Refugees and people seeking protection are rallying in Sydney today against the indefinite limbo they face, due to the harsh policy of temporary protection visas and the long wait times to have their cases heard. This is just two weeks after hundreds of people led a similar protest outside Parliament House in Canberra.
At Refugee Advice and Casework Service (RACS) we understand why people are feeling desperate. We have supported thousands of people who arrived by boat between 2011 and 2014, and under current policy will never receive a permanent visa. Instead, they must relive their trauma by reapplying for temporary visas again and again, every 3-5 years, to prevent their removal back to danger.
“People who are coming to RACS for help to reapply are in many ways broken” says RACS Senior Solicitor Alison Ryan.
“My clients have fled serious harm, suffered torture and continue to experience trauma, yet they are only given temporary protection visas. Because of this, they face restrictions on their right to travel, study and access welfare, and are denied the right to family reunion. They live in endless limbo, many tragically here alone without their loved ones and without the ability to ever have their family join them in safety in Australia.
“One of my clients faced such financial strain that he couldn’t even afford the $35 fee to reapply for a temporary visa”, says Alison.
RACS Principal Solicitor Sarah Dale says that the reapplication process is not only creating huge difficulties for clients, it is also challenging for the legal centres that are critical in helping people reapply. “Refugee Advice and Casework Service (RACS) is the only dedicated provider of free legal advice to people seeking asylum in NSW and there are hundreds of people that will need our help to reapply for temporary protection visas every three – five years. We are a small team who receive no federal government funding, yet the need for our assistance in NSW is huge.”
Jacinta* came to Australia in 2012 and spent 4 years in limbo waiting for a decision on her visa. For some of those years she lived without the right to work or study, before being granted a 3-year temporary protection visa.
“I am a lone woman in this country – no husband, no children”, she says.
Jacinta feels unsafe where she is living and is unable to find work or safe affordable housing.
In a sign of her determination, she gained a scholarship to go to university, to try to increase her chances of finding work. However, without an income she can’t afford to study full-time, nor can she find part-time work to support herself. “It’s useless”, she says.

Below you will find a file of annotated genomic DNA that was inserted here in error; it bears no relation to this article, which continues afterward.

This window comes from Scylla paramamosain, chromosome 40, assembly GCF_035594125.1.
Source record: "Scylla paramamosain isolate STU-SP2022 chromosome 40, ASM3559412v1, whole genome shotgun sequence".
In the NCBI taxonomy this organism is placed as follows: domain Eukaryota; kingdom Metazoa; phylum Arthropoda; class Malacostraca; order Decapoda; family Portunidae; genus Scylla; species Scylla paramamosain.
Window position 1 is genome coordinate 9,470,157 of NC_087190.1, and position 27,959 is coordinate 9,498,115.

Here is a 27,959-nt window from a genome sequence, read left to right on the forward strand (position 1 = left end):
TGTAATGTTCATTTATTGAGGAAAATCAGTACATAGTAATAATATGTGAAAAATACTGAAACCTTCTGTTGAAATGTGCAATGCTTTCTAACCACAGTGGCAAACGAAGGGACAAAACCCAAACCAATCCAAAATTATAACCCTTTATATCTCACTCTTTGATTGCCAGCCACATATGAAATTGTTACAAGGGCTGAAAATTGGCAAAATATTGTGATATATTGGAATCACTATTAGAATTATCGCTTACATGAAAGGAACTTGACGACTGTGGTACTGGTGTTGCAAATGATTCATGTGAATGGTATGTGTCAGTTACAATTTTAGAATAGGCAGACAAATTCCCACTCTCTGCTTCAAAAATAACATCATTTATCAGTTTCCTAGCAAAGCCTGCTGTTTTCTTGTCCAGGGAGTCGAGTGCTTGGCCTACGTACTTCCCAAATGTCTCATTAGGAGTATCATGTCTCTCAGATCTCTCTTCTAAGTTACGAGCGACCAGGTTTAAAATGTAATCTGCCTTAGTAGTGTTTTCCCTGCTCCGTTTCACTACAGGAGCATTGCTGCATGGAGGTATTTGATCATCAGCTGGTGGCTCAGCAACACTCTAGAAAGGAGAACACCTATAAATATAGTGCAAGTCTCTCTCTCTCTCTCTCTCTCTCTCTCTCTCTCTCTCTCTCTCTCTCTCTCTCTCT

“I cannot do anything without permanent residency. I applied to do a lot of jobs. All asked ‘are you a citizen? When does your visa expire?’ I told them ‘this November.’ Who gives a job to a person who is 56 whose visa is expiring in November?”
“Please [tell] the government… there are many suffering from depression… We are vulnerable women and people who came to your country. We are good people. We escaped because our life was in danger in our country. It’s enough torture, it’s enough punishment. It’s enough.”
People on temporary visas face constant challenges to support themselves financially, due to the difficulties in gaining employment, and they live in perpetual fear of being returned to danger each time their visa expires. But one of the most stressful factors RACS has seen is the separation of families.
“One man I support was forced to leave his family behind when he fled his home country”, says Alison.
“He has now been diagnosed with a terminal illness and doesn’t know whether he will ever get the chance to see them again. It’s incredibly distressing for him”, she says.
“Another client, a Rohingyan man, hasn’t even had an interview after a 7 year wait. His wife was pregnant when he left to seek safety and he has never met his daughter. He doesn’t have the ability to travel to a third country to see her, unless he is found to be a refugee, which cannot happen until he has that interview.”
There are currently 15,000+ people living on temporary protection visas in Australia. And there are another 8,500 people who came by boat still waiting for the government to determine if they are refugees.
“That’s 8 years waiting for a decision, for a visa length that may be half of that”, says RACS Principal Solicitor Sarah Dale.
“RACS recently did an information session for Hazara people on temporary protections visas and there was very much a sense of will I ever live with my family again? Will I ever have any real stability in this country?” she says.
For those who have been granted temporary protection visas and now need to reapply, there are questions around when interviews will be and how long people will have to wait to put their case forward for a second time. These are questions which for now remain unanswered.
Refugee Advice and Casework Service (RACS) strongly urges the government to change its harsh and damaging policy of temporary protection visas, and ensure people seeking protection have their claims processed swiftly, fairly and compassionately.
“All people found to be refugees should be given the chance to reach their full potential, and rebuild their lives with their families in permanent safety”, says RACS Principal Solicitor Sarah Dale.
“As Australians we pride ourselves on being a fair and inclusive society, where everybody deserves a fair go. If we truly believe this sentiment, we should extend it to those who come to our shores seeking protection”, she says.
*= name has been changed
For more information or interviews, please contact:
Emma Davies, RACS Senior Marketing Communications Officer,